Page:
Consumers who sue large corporations are always at a disadvantage. Among the many advantages the corporate defendant has is information.
Imagine in typical case. A large mortgage servicer demands money from a consumer. The consumer doesn’t owe the money. Months pass, and no matter how many times the consumer explains, the calls and the letters keep coming.
A study by British industry groups and academics recently set out best practices for debt collectors dealing with so-call vulnerable consumers. InsideARM, a US debt collectors’ trade publication has taken interest and encourages senior management to read it. Among the studies’ key findings were:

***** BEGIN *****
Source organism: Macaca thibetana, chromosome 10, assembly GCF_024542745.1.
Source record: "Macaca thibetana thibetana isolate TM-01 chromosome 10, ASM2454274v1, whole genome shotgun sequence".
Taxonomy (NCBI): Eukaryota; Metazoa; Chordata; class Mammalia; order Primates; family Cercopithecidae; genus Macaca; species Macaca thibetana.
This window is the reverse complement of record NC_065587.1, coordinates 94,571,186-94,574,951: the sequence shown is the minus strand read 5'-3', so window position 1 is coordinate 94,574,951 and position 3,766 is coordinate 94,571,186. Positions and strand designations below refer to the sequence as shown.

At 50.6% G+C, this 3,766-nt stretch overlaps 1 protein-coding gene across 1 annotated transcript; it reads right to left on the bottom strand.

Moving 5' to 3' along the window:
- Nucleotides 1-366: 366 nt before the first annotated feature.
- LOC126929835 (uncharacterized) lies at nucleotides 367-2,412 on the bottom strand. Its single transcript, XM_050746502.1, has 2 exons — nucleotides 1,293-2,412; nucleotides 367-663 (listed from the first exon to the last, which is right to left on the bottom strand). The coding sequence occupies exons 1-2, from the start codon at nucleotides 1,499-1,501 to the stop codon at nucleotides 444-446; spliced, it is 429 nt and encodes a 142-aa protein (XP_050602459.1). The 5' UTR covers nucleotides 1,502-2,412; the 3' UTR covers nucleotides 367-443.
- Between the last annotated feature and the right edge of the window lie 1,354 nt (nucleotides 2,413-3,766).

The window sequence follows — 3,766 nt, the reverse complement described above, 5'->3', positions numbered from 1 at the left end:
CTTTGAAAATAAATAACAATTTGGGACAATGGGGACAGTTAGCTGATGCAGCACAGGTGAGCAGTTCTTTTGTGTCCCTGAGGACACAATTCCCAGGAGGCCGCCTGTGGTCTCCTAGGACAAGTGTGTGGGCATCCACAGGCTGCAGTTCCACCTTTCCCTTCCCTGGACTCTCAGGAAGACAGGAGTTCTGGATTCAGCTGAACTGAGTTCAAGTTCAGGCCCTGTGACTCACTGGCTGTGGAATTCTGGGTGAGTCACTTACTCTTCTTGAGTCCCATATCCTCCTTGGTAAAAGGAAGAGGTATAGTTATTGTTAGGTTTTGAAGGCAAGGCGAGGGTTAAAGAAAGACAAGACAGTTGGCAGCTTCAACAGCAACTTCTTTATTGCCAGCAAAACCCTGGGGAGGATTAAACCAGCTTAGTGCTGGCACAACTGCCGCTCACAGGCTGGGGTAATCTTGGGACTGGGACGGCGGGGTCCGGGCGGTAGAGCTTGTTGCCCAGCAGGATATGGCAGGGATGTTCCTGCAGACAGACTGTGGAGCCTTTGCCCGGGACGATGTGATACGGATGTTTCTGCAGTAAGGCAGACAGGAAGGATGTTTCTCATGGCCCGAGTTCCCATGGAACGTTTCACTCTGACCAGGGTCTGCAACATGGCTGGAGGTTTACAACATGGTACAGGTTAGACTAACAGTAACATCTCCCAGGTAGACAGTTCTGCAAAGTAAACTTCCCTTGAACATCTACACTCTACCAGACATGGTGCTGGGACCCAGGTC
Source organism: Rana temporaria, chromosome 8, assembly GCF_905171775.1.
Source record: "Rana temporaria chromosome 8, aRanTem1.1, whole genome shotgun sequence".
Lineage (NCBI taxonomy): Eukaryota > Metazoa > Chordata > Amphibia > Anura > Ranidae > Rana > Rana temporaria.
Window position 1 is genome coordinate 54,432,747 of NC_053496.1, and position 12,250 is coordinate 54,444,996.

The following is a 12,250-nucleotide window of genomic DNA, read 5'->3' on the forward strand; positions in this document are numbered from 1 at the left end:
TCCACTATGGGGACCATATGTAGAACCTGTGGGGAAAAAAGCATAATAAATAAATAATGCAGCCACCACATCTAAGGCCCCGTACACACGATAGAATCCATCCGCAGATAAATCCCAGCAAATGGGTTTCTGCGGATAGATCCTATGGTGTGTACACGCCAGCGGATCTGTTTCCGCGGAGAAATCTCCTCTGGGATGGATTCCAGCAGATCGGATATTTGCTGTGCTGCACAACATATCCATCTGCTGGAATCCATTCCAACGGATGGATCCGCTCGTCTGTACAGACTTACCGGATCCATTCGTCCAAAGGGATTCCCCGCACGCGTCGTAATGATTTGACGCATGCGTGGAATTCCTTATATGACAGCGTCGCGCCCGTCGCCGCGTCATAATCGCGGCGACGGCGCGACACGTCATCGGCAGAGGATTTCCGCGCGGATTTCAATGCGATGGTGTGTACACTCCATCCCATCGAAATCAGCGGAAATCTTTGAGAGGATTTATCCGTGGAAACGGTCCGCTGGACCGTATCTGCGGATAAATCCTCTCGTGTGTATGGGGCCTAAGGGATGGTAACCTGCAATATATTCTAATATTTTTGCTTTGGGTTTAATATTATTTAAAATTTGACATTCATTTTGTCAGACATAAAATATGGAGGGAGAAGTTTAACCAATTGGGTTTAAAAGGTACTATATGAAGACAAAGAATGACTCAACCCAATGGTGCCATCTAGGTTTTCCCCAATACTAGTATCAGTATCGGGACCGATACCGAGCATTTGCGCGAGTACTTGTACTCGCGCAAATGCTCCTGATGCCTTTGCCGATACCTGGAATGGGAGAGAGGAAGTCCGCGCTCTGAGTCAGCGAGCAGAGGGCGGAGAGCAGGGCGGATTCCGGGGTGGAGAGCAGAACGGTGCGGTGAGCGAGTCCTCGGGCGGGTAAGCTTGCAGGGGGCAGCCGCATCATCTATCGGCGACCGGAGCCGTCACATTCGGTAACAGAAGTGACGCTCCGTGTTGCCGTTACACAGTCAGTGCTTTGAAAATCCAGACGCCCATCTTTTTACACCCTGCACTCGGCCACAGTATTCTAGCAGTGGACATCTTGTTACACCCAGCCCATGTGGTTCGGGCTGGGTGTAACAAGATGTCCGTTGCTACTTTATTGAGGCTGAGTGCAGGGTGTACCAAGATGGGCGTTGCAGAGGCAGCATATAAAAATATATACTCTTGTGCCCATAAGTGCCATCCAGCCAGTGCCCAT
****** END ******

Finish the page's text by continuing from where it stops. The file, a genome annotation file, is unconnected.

- 1 in 4 frontline debt collectors spoke to at least one consumer they “seriously believed” might commit suicide.
- Debt collectors need training concerning addiction and terminal illness – areas they (understandably) find difficult to discuss with consumers.
- Debt collecting businesses need to provide their staff with more support in identifying vulnerable consumers
- Ad hoc approaches to vulnerable consumers – such as temporarily ceasing collection to give the customer “breathing space” are not enough.
Judgments have serious consequences. In Maryland they last for 12 years, and are renewable. With a judgment, a creditor can garnish your wages, freeze your bank accounts, get a lien over your home or even seize your car. Sometimes people are surprised to find that there is a judgment against them. So, what can you do?